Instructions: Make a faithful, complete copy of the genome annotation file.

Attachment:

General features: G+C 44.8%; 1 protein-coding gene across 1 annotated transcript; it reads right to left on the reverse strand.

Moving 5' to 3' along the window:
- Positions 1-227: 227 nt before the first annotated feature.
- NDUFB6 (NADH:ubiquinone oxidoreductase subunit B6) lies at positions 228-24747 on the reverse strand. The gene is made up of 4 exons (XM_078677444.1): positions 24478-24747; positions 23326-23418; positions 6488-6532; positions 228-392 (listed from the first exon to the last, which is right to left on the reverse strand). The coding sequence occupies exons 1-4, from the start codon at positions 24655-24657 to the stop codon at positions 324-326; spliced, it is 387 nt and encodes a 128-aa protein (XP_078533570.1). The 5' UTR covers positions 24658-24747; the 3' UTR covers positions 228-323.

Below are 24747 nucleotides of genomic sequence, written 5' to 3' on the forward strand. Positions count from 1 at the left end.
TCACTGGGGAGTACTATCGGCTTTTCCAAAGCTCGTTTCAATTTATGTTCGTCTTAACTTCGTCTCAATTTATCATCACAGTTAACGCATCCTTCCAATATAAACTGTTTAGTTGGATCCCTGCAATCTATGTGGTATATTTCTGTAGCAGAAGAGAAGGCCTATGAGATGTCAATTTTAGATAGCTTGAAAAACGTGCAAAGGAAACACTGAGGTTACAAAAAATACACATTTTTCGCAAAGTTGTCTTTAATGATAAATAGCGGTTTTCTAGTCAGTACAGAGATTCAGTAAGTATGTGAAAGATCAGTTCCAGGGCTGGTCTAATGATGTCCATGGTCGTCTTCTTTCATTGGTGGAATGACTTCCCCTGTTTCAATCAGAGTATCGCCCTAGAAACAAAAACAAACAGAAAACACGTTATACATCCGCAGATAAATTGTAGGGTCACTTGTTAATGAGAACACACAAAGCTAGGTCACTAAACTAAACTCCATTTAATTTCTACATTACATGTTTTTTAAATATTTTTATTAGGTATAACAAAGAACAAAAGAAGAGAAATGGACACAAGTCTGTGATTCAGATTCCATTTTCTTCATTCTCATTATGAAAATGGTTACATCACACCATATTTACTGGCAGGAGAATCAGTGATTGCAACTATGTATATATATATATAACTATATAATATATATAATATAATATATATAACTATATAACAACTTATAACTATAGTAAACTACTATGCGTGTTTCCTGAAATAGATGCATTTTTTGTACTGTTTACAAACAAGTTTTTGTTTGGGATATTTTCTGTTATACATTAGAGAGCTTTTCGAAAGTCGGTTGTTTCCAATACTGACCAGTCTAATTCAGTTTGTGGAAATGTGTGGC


General features: G+C 44.8%; 1 protein-coding gene across 1 annotated transcript; it reads right to left on the reverse strand.

Moving 5' to 3' along the window:
- Positions 1-227: 227 nt before the first annotated feature.
- NDUFB6 (NADH:ubiquinone oxidoreductase subunit B6) lies at positions 228-24747 on the reverse strand. The gene is made up of 4 exons (XM_078677444.1): positions 24478-24747; positions 23326-23418; positions 6488-6532; positions 228-392 (listed from the first exon to the last, which is right to left on the reverse strand). The coding sequence occupies exons 1-4, from the start codon at positions 24655-24657 to the stop codon at positions 324-326; spliced, it is 387 nt and encodes a 128-aa protein (XP_078533570.1). The 5' UTR covers positions 24658-24747; the 3' UTR covers positions 228-323.

Below are 24747 nucleotides of genomic sequence, written 5' to 3' on the forward strand. Positions count from 1 at the left end.
TCACTGGGGAGTACTATCGGCTTTTCCAAAGCTCGTTTCAATTTATGTTCGTCTTAACTTCGTCTCAATTTATCATCACAGTTAACGCATCCTTCCAATATAAACTGTTTAGTTGGATCCCTGCAATCTATGTGGTATATTTCTGTAGCAGAAGAGAAGGCCTATGAGATGTCAATTTTAGATAGCTTGAAAAACGTGCAAAGGAAACACTGAGGTTACAAAAAATACACATTTTTCGCAAAGTTGTCTTTAATGATAAATAGCGGTTTTCTAGTCAGTACAGAGATTCAGTAAGTATGTGAAAGATCAGTTCCAGGGCTGGTCTAATGATGTCCATGGTCGTCTTCTTTCATTGGTGGAATGACTTCCCCTGTTTCAATCAGAGTATCGCCCTAGAAACAAAAACAAACAGAAAACACGTTATACATCCGCAGATAAATTGTAGGGTCACTTGTTAATGAGAACACACAAAGCTAGGTCACTAAACTAAACTCCATTTAATTTCTACATTACATGTTTTTTAAATATTTTTATTAGGTATAACAAAGAACAAAAGAAGAGAAATGGACACAAGTCTGTGATTCAGATTCCATTTTCTTCATTCTCATTATGAAAATGGTTACATCACACCATATTTACTGGCAGGAGAATCAGTGATTGCAACTATGTATATATATATATAACTATATAATATATATAATATAATATATATAACTATATAACAACTTATAACTATAGTAAACTACTATGCGTGTTTCCTGAAATAGATGCATTTTTTGTACTGTTTACAAACAAGTTTTTGTTTGGGATATTTTCTGTTATACATTAGAGAGCTTTTCGAAAGTCGGTTGTTTCCAATACTGACCAGTCTAATTCAGTTTGTGGAAATGTGTGGC